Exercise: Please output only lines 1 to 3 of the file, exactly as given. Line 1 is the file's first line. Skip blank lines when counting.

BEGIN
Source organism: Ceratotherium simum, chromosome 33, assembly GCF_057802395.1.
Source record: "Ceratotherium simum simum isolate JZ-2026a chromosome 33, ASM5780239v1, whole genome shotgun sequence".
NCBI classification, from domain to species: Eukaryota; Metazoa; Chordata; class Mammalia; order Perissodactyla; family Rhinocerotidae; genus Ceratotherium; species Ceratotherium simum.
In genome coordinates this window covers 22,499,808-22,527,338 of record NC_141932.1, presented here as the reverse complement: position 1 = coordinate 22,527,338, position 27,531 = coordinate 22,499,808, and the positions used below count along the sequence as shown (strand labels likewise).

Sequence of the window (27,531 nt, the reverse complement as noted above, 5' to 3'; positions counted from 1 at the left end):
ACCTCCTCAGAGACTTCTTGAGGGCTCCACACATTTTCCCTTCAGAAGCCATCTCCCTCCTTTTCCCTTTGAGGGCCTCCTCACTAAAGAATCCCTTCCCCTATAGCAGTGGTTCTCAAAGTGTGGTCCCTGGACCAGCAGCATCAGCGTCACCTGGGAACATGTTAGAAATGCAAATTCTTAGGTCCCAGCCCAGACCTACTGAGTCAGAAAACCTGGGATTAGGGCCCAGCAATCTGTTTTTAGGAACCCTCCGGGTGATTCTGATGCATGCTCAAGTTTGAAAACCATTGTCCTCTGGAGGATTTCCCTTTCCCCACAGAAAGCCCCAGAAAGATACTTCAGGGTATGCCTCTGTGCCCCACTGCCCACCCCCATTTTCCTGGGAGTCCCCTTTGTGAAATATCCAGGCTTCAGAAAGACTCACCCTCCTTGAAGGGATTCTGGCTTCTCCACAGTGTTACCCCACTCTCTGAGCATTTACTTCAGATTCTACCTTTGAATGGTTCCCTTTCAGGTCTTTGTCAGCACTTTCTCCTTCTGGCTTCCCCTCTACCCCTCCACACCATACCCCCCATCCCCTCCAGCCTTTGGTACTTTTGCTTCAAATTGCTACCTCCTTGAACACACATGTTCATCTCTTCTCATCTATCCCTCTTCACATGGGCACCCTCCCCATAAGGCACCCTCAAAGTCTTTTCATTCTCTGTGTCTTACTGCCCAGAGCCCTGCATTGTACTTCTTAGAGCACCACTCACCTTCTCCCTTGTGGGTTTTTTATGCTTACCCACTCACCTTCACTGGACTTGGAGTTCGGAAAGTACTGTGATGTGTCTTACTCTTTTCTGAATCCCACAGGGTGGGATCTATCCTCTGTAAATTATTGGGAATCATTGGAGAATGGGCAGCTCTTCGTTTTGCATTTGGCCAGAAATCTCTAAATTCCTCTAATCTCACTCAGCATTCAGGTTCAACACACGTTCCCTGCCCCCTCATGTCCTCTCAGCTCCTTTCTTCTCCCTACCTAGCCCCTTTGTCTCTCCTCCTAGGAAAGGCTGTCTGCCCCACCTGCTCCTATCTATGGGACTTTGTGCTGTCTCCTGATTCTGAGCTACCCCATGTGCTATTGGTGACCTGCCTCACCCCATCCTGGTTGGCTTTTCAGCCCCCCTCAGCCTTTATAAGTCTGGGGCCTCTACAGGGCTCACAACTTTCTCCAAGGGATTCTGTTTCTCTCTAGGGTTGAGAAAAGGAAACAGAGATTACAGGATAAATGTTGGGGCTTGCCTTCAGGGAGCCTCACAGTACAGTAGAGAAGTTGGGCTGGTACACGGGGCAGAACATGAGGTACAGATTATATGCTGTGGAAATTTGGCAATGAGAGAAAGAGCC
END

Source organism: Ceratotherium simum, chromosome 33, assembly GCF_057802395.1.
Source record: "Ceratotherium simum simum isolate JZ-2026a chromosome 33, ASM5780239v1, whole genome shotgun sequence".
NCBI classification, from domain to species: Eukaryota; Metazoa; Chordata; class Mammalia; order Perissodactyla; family Rhinocerotidae; genus Ceratotherium; species Ceratotherium simum.